Foremost among them was George Philipp Telemann (1681-1767), who, born four years before Bach, outlived him by another 17. And, as the world well knows, it was only because the then more popular Telemann turned down the job at St. Thomas that Bach was hired. Although Telemann made written reference to 20 operas in his catalogue, until recently only half a dozen arias documented his efforts in the field.

Now, however, an ambitious Michael Maul has proven that some 40 arias in a Frankfurt archive were from Telemann’s “Germanicus,” which was given its modern premiere at the Bachfest ‘07 on June 11 by Gotthold Schwarz and the Saxon Baroque Orchestra. Written in 1704 and revised six years later, “Germanicus” is a tale of love, lust and political intrigue based very loosely on events during the first-century occupation of Teutonic territory by the Romans. Since only arias survive, for recitatives Maul substituted a tongue-in-cheek narrative wittily delivered by actor Dieter Bellmann. Through facial expression and a minimum of gesture a youthful cast made a strong case for the quality of Telemann’s youthful opus. Unusual for that day, librettist for “Germanicus” was Christine Dorothea Lachs, a woman with close connections to musical circles.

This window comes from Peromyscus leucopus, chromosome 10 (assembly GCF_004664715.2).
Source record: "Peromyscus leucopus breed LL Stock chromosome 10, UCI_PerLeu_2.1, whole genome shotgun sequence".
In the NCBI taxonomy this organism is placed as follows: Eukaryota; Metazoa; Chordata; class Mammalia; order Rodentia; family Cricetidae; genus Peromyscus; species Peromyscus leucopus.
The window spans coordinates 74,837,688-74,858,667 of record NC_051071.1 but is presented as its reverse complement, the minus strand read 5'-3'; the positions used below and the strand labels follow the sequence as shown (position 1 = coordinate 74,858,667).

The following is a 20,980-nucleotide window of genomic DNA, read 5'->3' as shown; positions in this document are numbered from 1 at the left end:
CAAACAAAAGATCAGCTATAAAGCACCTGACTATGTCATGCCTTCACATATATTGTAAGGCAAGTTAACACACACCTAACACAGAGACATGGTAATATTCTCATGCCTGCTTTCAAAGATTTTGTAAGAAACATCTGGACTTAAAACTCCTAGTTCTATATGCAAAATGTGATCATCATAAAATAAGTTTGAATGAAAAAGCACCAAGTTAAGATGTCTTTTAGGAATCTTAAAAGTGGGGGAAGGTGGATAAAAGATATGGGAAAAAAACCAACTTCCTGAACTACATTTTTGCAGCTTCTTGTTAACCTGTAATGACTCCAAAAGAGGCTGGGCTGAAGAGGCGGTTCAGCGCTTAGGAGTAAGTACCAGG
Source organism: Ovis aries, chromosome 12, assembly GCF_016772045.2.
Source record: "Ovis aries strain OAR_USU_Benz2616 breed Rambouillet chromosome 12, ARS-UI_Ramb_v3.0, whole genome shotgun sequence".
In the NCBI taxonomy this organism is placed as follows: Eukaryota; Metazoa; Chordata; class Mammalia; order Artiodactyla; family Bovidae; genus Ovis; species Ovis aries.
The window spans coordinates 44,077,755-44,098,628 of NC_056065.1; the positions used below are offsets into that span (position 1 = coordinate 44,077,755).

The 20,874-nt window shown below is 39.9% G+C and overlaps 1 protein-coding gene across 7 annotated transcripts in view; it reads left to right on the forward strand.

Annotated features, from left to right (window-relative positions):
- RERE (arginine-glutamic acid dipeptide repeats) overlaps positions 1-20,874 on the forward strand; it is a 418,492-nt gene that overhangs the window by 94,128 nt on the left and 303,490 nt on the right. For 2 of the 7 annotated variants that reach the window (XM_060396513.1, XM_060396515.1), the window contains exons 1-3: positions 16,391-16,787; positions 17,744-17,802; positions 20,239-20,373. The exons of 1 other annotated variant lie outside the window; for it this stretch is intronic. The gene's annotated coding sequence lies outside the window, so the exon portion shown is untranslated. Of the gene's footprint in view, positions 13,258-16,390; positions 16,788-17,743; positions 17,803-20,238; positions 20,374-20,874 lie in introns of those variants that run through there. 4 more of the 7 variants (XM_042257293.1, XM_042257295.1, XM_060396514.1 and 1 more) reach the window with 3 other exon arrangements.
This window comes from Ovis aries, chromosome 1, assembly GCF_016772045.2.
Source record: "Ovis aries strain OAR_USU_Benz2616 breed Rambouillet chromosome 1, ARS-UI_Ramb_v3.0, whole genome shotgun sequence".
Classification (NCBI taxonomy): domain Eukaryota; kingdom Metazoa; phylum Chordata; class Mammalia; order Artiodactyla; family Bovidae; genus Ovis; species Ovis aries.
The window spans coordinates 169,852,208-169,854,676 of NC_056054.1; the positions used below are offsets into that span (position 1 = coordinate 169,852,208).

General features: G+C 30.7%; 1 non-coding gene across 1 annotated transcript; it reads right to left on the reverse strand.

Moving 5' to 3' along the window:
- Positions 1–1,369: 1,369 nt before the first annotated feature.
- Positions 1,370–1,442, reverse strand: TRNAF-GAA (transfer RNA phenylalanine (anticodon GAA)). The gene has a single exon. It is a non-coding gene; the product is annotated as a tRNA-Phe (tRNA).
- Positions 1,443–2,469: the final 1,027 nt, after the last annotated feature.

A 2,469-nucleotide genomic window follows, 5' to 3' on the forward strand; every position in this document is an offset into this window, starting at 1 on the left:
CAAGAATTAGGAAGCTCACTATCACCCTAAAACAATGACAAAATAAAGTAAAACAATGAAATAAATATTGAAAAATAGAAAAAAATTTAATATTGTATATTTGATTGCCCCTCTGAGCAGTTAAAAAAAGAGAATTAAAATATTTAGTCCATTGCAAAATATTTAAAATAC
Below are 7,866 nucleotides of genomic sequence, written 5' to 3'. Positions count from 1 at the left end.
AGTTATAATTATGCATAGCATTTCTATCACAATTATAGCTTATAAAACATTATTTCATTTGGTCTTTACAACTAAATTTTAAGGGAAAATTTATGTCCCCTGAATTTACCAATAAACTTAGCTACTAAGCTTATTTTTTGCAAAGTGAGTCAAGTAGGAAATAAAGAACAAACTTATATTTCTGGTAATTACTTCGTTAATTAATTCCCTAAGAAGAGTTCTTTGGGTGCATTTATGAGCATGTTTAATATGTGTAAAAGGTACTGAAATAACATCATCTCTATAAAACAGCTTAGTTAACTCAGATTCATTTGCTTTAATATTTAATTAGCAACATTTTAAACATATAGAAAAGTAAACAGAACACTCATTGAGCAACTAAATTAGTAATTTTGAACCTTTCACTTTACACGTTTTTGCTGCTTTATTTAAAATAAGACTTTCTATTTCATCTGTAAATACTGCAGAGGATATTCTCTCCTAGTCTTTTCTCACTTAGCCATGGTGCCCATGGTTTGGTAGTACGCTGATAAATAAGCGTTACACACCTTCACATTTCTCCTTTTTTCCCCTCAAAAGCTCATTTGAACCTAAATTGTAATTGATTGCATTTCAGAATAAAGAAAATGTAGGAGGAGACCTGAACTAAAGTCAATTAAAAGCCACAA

Leipzig is the heart of a region rich in music history, and to take advantage of that the Bach Festival stages outings, several of which include recitals on organs from Bach’s day. The season’s focus on Monteverdi took visitors to the tiny 1803 theater in near-by Bad Lauchstädt, designed in part of Goethe and recently restored to his designs for its interior.